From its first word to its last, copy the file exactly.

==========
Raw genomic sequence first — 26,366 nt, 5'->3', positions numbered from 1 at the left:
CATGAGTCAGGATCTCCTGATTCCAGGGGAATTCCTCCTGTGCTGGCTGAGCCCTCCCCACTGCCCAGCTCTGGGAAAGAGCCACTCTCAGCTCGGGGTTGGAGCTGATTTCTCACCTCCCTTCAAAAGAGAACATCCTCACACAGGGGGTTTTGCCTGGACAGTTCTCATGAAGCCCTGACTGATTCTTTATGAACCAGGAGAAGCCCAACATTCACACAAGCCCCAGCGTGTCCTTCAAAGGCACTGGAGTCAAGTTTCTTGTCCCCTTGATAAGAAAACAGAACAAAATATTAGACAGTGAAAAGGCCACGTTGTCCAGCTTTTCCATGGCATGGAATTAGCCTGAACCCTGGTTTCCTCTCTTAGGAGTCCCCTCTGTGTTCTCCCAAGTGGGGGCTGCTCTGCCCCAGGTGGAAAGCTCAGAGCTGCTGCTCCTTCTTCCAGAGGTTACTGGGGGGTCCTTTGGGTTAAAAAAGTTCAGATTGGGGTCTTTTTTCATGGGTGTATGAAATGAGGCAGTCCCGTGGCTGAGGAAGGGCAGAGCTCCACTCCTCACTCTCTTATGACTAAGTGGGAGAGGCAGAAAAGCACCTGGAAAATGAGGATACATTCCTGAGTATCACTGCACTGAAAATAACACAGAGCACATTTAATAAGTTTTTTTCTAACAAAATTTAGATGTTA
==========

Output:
Raw genomic sequence first — 26,366 nt, 5'->3', positions numbered from 1 at the left:
CATGAGTCAGGATCTCCTGATTCCAGGGGAATTCCTCCTGTGCTGGCTGAGCCCTCCCCACTGCCCAGCTCTGGGAAAGAGCCACTCTCAGCTCGGGGTTGGAGCTGATTTCTCACCTCCCTTCAAAAGAGAACATCCTCACACAGGGGGTTTTGCCTGGACAGTTCTCATGAAGCCCTGACTGATTCTTTATGAACCAGGAGAAGCCCAACATTCACACAAGCCCCAGCGTGTCCTTCAAAGGCACTGGAGTCAAGTTTCTTGTCCCCTTGATAAGAAAACAGAACAAAATATTAGACAGTGAAAAGGCCACGTTGTCCAGCTTTTCCATGGCATGGAATTAGCCTGAACCCTGGTTTCCTCTCTTAGGAGTCCCCTCTGTGTTCTCCCAAGTGGGGGCTGCTCTGCCCCAGGTGGAAAGCTCAGAGCTGCTGCTCCTTCTTCCAGAGGTTACTGGGGGGTCCTTTGGGTTAAAAAAGTTCAGATTGGGGTCTTTTTTCATGGGTGTATGAAATGAGGCAGTCCCGTGGCTGAGGAAGGGCAGAGCTCCACTCCTCACTCTCTTATGACTAAGTGGGAGAGGCAGAAAAGCACCTGGAAAATGAGGATACATTCCTGAGTATCACTGCACTGAAAATAACACAGAGCACATTTAATAAGTTTTTTTCTAACAAAATTTAGATGTTA